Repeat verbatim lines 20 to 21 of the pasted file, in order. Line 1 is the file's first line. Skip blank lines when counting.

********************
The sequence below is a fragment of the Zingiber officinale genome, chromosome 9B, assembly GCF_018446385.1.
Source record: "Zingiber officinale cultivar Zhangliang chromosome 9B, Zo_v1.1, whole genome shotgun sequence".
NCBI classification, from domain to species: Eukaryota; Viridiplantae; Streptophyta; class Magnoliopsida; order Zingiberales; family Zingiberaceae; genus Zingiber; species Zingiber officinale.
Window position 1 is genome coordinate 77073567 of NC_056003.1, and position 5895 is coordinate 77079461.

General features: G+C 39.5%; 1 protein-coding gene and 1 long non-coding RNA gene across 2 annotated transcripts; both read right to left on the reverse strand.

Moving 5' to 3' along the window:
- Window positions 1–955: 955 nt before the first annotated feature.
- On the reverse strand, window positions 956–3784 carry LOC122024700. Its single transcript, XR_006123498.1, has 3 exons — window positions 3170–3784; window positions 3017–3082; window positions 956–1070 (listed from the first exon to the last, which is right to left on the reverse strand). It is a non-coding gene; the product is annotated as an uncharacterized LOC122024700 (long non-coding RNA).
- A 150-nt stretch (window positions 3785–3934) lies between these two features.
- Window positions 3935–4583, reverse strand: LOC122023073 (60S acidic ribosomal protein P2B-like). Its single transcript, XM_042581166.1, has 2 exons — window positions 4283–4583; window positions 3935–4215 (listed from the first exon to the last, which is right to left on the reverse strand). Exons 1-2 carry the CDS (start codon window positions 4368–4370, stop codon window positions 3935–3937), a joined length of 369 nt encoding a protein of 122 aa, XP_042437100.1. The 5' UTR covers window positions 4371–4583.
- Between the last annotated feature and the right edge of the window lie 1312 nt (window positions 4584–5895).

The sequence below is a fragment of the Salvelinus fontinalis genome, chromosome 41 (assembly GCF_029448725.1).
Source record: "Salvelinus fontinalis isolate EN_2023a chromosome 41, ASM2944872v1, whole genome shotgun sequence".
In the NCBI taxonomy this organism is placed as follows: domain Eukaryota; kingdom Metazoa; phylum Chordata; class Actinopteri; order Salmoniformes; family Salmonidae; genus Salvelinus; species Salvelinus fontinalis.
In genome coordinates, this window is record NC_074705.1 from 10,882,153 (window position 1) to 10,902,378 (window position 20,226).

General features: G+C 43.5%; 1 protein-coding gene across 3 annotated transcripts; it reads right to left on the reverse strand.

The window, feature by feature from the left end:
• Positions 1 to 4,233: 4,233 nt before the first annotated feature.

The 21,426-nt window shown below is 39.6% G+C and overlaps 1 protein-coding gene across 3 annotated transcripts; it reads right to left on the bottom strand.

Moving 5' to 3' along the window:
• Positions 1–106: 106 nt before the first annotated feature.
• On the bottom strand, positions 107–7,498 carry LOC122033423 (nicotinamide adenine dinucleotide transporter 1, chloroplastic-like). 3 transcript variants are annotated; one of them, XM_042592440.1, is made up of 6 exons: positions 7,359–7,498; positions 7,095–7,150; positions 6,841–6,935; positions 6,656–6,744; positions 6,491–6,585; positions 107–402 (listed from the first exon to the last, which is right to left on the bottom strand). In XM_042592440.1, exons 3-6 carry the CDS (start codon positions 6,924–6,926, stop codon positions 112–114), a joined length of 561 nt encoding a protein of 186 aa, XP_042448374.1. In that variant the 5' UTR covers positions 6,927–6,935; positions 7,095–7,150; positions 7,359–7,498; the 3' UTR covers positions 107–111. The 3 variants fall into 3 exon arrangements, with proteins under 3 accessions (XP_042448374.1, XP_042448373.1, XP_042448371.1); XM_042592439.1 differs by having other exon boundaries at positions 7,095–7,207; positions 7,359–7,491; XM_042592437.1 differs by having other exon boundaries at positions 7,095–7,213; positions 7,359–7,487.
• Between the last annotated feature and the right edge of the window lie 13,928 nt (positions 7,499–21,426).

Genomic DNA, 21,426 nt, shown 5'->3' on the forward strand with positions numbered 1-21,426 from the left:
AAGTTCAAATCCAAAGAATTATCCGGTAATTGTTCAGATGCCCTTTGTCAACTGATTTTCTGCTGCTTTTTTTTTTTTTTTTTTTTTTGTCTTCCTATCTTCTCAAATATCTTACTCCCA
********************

Moving 5' to 3' along the window:
• Positions 1–106: 106 nt before the first annotated feature.